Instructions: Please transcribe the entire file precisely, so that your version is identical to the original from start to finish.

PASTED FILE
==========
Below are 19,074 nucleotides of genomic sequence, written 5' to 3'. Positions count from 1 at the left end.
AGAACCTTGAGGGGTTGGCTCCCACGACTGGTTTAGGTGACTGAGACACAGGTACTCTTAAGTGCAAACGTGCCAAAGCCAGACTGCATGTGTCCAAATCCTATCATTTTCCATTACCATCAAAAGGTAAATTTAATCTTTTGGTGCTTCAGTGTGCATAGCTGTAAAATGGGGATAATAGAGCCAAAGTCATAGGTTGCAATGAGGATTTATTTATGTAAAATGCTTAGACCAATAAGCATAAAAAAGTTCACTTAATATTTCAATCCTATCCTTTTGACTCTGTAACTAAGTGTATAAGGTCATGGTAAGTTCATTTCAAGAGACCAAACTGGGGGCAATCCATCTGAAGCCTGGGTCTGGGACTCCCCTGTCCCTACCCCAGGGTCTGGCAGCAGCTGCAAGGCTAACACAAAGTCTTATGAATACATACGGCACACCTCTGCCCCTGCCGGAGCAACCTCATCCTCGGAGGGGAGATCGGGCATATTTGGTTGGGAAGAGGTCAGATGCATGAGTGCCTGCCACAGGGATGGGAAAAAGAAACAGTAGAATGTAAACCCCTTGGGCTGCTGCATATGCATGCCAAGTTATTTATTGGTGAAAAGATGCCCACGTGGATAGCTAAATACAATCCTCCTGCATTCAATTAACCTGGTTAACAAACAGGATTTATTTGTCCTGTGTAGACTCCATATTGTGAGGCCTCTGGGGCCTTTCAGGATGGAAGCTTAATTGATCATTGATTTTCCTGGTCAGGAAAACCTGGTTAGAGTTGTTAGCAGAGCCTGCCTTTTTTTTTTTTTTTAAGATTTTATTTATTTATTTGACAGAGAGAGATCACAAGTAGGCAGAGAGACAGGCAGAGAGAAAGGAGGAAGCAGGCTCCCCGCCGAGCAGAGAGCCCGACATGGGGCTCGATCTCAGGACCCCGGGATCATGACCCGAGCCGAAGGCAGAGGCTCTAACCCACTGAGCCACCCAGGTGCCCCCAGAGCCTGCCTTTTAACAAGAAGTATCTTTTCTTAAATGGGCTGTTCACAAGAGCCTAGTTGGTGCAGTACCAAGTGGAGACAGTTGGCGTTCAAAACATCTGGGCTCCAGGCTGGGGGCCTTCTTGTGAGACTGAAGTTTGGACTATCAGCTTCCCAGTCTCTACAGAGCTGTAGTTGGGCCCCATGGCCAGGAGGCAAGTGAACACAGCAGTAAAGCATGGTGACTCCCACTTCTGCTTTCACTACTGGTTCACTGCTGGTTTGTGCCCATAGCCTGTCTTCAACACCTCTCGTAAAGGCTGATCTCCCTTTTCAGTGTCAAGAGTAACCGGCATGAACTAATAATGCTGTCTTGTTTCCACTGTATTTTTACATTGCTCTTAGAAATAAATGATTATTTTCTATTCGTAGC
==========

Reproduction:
Below are 19,074 nucleotides of genomic sequence, written 5' to 3'. Positions count from 1 at the left end.
AGAACCTTGAGGGGTTGGCTCCCACGACTGGTTTAGGTGACTGAGACACAGGTACTCTTAAGTGCAAACGTGCCAAAGCCAGACTGCATGTGTCCAAATCCTATCATTTTCCATTACCATCAAAAGGTAAATTTAATCTTTTGGTGCTTCAGTGTGCATAGCTGTAAAATGGGGATAATAGAGCCAAAGTCATAGGTTGCAATGAGGATTTATTTATGTAAAATGCTTAGACCAATAAGCATAAAAAAGTTCACTTAATATTTCAATCCTATCCTTTTGACTCTGTAACTAAGTGTATAAGGTCATGGTAAGTTCATTTCAAGAGACCAAACTGGGGGCAATCCATCTGAAGCCTGGGTCTGGGACTCCCCTGTCCCTACCCCAGGGTCTGGCAGCAGCTGCAAGGCTAACACAAAGTCTTATGAATACATACGGCACACCTCTGCCCCTGCCGGAGCAACCTCATCCTCGGAGGGGAGATCGGGCATATTTGGTTGGGAAGAGGTCAGATGCATGAGTGCCTGCCACAGGGATGGGAAAAAGAAACAGTAGAATGTAAACCCCTTGGGCTGCTGCATATGCATGCCAAGTTATTTATTGGTGAAAAGATGCCCACGTGGATAGCTAAATACAATCCTCCTGCATTCAATTAACCTGGTTAACAAACAGGATTTATTTGTCCTGTGTAGACTCCATATTGTGAGGCCTCTGGGGCCTTTCAGGATGGAAGCTTAATTGATCATTGATTTTCCTGGTCAGGAAAACCTGGTTAGAGTTGTTAGCAGAGCCTGCCTTTTTTTTTTTTTTTAAGATTTTATTTATTTATTTGACAGAGAGAGATCACAAGTAGGCAGAGAGACAGGCAGAGAGAAAGGAGGAAGCAGGCTCCCCGCCGAGCAGAGAGCCCGACATGGGGCTCGATCTCAGGACCCCGGGATCATGACCCGAGCCGAAGGCAGAGGCTCTAACCCACTGAGCCACCCAGGTGCCCCCAGAGCCTGCCTTTTAACAAGAAGTATCTTTTCTTAAATGGGCTGTTCACAAGAGCCTAGTTGGTGCAGTACCAAGTGGAGACAGTTGGCGTTCAAAACATCTGGGCTCCAGGCTGGGGGCCTTCTTGTGAGACTGAAGTTTGGACTATCAGCTTCCCAGTCTCTACAGAGCTGTAGTTGGGCCCCATGGCCAGGAGGCAAGTGAACACAGCAGTAAAGCATGGTGACTCCCACTTCTGCTTTCACTACTGGTTCACTGCTGGTTTGTGCCCATAGCCTGTCTTCAACACCTCTCGTAAAGGCTGATCTCCCTTTTCAGTGTCAAGAGTAACCGGCATGAACTAATAATGCTGTCTTGTTTCCACTGTATTTTTACATTGCTCTTAGAAATAAATGATTATTTTCTATTCGTAGC